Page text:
23 May 2007

One Bad Move Loses the Advantage, Two Bad Moves the Game

Once again on Smyslov's Sparklers, I'm starting to understand Why Did White Lose in Reshevsky - Smyslov 1945?. In the diagrammed position, Reshevsky played 28.Nd3. Kasparov gave the move a '?' and wrote:-

I don't understand why White didn't play 28.e4! (perhaps because of time trouble?). The opportunity is also not mentioned by the commentators, although 28...Nc3?! 29.bxc3 Bxc3 30.Rf1 Bxd4 (30...b2? 31.Rd7) 31.Bxd4 favors White. And if the Knight moves to another square, he also has no reason to complain -- on the contrary, he may be able to seize the initiative. Apparently Sammy thought that e3-e4 would not run away, and he decided to play more quietly, underestimating his opponent's clever reply.

I analyzed 28.e4 and agree completely with Kasparov. White keeps a small advantage with the move. Was 28.Nd3 the losing move?

Radio Match 1945
Smyslov, Vasily

Reshevsky, Samuel
(After 27...Nb6-d5)
[FEN "r1r3k1/1q3ppp/4p3/pB1nN3/Pb1R4/1p2PP2/1Pb1QBPP/R5K1 w - - 0 28"]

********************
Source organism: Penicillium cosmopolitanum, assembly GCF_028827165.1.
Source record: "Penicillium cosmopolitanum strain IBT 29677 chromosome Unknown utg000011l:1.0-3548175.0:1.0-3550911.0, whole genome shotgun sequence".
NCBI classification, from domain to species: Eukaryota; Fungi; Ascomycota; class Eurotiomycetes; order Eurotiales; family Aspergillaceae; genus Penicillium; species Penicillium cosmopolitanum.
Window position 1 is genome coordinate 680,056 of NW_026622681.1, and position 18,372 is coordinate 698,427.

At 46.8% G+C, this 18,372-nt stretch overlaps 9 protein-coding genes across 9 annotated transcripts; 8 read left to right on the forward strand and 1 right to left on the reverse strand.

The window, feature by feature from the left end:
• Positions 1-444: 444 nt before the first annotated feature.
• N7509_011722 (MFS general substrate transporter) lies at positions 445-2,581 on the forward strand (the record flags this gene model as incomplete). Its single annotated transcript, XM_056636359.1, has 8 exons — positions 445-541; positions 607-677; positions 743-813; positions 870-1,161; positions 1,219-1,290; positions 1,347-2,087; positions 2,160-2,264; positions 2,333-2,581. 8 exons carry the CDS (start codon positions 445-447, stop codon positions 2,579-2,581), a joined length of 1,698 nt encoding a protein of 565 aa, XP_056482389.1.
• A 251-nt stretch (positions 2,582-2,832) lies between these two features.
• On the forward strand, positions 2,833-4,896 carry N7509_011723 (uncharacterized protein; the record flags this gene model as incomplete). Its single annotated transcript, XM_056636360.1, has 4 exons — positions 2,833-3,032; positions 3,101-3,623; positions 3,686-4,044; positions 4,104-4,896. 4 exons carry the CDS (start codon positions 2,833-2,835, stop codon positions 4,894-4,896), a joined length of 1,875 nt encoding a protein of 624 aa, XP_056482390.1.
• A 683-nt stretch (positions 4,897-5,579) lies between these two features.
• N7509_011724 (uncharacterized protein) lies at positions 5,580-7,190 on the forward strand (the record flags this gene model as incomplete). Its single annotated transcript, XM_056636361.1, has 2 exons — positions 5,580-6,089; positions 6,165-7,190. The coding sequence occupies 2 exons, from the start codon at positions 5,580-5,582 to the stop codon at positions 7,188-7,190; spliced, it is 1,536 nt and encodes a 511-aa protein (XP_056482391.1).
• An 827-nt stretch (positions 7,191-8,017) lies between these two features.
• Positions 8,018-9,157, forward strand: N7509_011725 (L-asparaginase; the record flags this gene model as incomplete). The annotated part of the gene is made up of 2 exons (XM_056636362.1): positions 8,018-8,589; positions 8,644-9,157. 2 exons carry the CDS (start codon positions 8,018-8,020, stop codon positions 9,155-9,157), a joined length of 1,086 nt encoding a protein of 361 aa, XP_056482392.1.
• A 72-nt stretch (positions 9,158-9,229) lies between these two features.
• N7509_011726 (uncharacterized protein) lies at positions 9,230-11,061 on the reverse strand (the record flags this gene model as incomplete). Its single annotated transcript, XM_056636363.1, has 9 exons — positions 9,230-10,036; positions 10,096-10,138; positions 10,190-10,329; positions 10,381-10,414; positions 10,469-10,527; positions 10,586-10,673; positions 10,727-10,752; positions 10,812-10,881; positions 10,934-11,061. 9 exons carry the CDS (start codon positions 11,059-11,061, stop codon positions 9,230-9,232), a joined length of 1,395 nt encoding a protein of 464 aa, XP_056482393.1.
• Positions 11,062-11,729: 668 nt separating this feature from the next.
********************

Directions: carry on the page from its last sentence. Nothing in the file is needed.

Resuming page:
The game continued 28...e5 (a very classy move) 29.Nxe5 (29.Rc4 also looks interesting.) 29...Bc3 30.Nc4. Here Smyslov and Kasparov give the same line: 30.bxc3? Nxc3 31.Qd2 Nxb5 32.axb5 b2. The variation 30.Bc6 Rxc6 31.Rxd5 Bxb2 32.Rb5 Rb6 also looks bad for White.

There appears to be a little problem with the analysis of the two World Champions. After 30.bxc3 Nxc3, White has 31.Qf1, which is better than 31.Qd2. Now 31...b2 doesn't work as well because of 32.Re1 b1=Q 33.Rxb1 Bxb1 (33...Nxb1 34.Bc4) and then 34.Rd7 Rc7 35.Bc6. Here I looked at a lot of variations and White always comes out better, although Black can force a draw.

What am I missing? It appears Reshevsky made one bad move to throw away the advantage and a second bad move to lose. This is a pattern seen in many games at the highest level.

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